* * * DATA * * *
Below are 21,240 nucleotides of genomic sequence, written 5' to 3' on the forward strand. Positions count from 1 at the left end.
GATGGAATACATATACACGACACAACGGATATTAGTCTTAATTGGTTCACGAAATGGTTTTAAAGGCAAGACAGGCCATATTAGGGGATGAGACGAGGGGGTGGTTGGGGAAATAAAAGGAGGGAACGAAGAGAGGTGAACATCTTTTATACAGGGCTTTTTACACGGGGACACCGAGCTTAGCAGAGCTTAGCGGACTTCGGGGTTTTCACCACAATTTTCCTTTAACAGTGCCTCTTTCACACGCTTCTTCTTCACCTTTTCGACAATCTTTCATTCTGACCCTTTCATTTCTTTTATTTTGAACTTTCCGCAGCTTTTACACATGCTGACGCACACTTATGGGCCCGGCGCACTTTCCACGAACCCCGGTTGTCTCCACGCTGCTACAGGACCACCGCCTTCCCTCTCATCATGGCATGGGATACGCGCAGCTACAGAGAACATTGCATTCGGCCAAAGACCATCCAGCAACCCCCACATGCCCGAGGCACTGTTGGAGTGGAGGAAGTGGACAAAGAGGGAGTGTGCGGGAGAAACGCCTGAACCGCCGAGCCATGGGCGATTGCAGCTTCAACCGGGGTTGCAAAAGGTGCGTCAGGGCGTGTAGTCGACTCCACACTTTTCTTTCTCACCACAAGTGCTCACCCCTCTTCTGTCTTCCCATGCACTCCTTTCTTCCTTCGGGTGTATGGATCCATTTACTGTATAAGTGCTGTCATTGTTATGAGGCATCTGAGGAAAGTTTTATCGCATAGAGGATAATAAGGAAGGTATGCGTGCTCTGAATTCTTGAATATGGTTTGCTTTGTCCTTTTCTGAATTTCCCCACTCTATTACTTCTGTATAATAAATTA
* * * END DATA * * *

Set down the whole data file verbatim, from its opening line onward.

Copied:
Below are 21,240 nucleotides of genomic sequence, written 5' to 3' on the forward strand. Positions count from 1 at the left end.
GATGGAATACATATACACGACACAACGGATATTAGTCTTAATTGGTTCACGAAATGGTTTTAAAGGCAAGACAGGCCATATTAGGGGATGAGACGAGGGGGTGGTTGGGGAAATAAAAGGAGGGAACGAAGAGAGGTGAACATCTTTTATACAGGGCTTTTTACACGGGGACACCGAGCTTAGCAGAGCTTAGCGGACTTCGGGGTTTTCACCACAATTTTCCTTTAACAGTGCCTCTTTCACACGCTTCTTCTTCACCTTTTCGACAATCTTTCATTCTGACCCTTTCATTTCTTTTATTTTGAACTTTCCGCAGCTTTTACACATGCTGACGCACACTTATGGGCCCGGCGCACTTTCCACGAACCCCGGTTGTCTCCACGCTGCTACAGGACCACCGCCTTCCCTCTCATCATGGCATGGGATACGCGCAGCTACAGAGAACATTGCATTCGGCCAAAGACCATCCAGCAACCCCCACATGCCCGAGGCACTGTTGGAGTGGAGGAAGTGGACAAAGAGGGAGTGTGCGGGAGAAACGCCTGAACCGCCGAGCCATGGGCGATTGCAGCTTCAACCGGGGTTGCAAAAGGTGCGTCAGGGCGTGTAGTCGACTCCACACTTTTCTTTCTCACCACAAGTGCTCACCCCTCTTCTGTCTTCCCATGCACTCCTTTCTTCCTTCGGGTGTATGGATCCATTTACTGTATAAGTGCTGTCATTGTTATGAGGCATCTGAGGAAAGTTTTATCGCATAGAGGATAATAAGGAAGGTATGCGTGCTCTGAATTCTTGAATATGGTTTGCTTTGTCCTTTTCTGAATTTCCCCACTCTATTACTTCTGTATAATAAATTA